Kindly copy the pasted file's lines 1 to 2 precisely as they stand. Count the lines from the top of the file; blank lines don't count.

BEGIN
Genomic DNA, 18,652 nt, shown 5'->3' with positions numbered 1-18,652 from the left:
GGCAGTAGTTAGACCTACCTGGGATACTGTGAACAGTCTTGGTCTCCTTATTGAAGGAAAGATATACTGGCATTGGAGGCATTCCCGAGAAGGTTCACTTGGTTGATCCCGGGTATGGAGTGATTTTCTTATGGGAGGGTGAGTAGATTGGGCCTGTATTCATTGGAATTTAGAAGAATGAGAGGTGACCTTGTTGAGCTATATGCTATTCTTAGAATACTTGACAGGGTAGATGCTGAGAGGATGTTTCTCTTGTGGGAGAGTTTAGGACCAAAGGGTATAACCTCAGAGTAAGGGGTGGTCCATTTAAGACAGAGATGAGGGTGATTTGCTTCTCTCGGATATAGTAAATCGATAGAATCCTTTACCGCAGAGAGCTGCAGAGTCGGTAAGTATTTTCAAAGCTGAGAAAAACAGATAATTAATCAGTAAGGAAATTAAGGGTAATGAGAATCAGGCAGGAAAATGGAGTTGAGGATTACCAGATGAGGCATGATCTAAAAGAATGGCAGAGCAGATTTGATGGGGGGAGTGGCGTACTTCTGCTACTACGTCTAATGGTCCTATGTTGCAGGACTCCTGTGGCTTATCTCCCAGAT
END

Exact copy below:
Genomic DNA, 18,652 nt, shown 5'->3' with positions numbered 1-18,652 from the left:
GGCAGTAGTTAGACCTACCTGGGATACTGTGAACAGTCTTGGTCTCCTTATTGAAGGAAAGATATACTGGCATTGGAGGCATTCCCGAGAAGGTTCACTTGGTTGATCCCGGGTATGGAGTGATTTTCTTATGGGAGGGTGAGTAGATTGGGCCTGTATTCATTGGAATTTAGAAGAATGAGAGGTGACCTTGTTGAGCTATATGCTATTCTTAGAATACTTGACAGGGTAGATGCTGAGAGGATGTTTCTCTTGTGGGAGAGTTTAGGACCAAAGGGTATAACCTCAGAGTAAGGGGTGGTCCATTTAAGACAGAGATGAGGGTGATTTGCTTCTCTCGGATATAGTAAATCGATAGAATCCTTTACCGCAGAGAGCTGCAGAGTCGGTAAGTATTTTCAAAGCTGAGAAAAACAGATAATTAATCAGTAAGGAAATTAAGGGTAATGAGAATCAGGCAGGAAAATGGAGTTGAGGATTACCAGATGAGGCATGATCTAAAAGAATGGCAGAGCAGATTTGATGGGGGGAGTGGCGTACTTCTGCTACTACGTCTAATGGTCCTATGTTGCAGGACTCCTGTGGCTTATCTCCCAGAT